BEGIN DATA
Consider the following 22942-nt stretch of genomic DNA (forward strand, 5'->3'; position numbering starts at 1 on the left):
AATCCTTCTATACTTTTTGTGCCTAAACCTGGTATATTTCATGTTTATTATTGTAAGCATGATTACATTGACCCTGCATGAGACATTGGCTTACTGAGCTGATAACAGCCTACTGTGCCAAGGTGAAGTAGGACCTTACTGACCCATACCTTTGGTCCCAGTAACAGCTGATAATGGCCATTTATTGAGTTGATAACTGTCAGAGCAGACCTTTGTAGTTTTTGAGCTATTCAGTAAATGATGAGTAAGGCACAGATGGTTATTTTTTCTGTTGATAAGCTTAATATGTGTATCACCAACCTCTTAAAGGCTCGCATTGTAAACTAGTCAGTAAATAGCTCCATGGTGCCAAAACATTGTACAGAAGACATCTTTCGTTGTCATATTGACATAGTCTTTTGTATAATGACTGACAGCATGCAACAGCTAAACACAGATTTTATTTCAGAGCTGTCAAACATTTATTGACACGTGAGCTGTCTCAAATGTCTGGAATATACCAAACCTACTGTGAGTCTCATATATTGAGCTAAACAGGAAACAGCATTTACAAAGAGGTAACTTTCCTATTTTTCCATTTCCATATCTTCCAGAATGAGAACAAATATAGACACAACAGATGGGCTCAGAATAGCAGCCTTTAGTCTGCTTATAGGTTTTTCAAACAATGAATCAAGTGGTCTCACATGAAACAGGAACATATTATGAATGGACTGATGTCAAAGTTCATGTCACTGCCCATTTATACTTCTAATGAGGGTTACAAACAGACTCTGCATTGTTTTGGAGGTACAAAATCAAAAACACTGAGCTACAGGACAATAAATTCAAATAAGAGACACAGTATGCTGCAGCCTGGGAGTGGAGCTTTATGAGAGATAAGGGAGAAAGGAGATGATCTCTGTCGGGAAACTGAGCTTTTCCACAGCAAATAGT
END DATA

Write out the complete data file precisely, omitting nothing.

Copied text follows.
Consider the following 22942-nt stretch of genomic DNA (forward strand, 5'->3'; position numbering starts at 1 on the left):
AATCCTTCTATACTTTTTGTGCCTAAACCTGGTATATTTCATGTTTATTATTGTAAGCATGATTACATTGACCCTGCATGAGACATTGGCTTACTGAGCTGATAACAGCCTACTGTGCCAAGGTGAAGTAGGACCTTACTGACCCATACCTTTGGTCCCAGTAACAGCTGATAATGGCCATTTATTGAGTTGATAACTGTCAGAGCAGACCTTTGTAGTTTTTGAGCTATTCAGTAAATGATGAGTAAGGCACAGATGGTTATTTTTTCTGTTGATAAGCTTAATATGTGTATCACCAACCTCTTAAAGGCTCGCATTGTAAACTAGTCAGTAAATAGCTCCATGGTGCCAAAACATTGTACAGAAGACATCTTTCGTTGTCATATTGACATAGTCTTTTGTATAATGACTGACAGCATGCAACAGCTAAACACAGATTTTATTTCAGAGCTGTCAAACATTTATTGACACGTGAGCTGTCTCAAATGTCTGGAATATACCAAACCTACTGTGAGTCTCATATATTGAGCTAAACAGGAAACAGCATTTACAAAGAGGTAACTTTCCTATTTTTCCATTTCCATATCTTCCAGAATGAGAACAAATATAGACACAACAGATGGGCTCAGAATAGCAGCCTTTAGTCTGCTTATAGGTTTTTCAAACAATGAATCAAGTGGTCTCACATGAAACAGGAACATATTATGAATGGACTGATGTCAAAGTTCATGTCACTGCCCATTTATACTTCTAATGAGGGTTACAAACAGACTCTGCATTGTTTTGGAGGTACAAAATCAAAAACACTGAGCTACAGGACAATAAATTCAAATAAGAGACACAGTATGCTGCAGCCTGGGAGTGGAGCTTTATGAGAGATAAGGGAGAAAGGAGATGATCTCTGTCGGGAAACTGAGCTTTTCCACAGCAAATAGT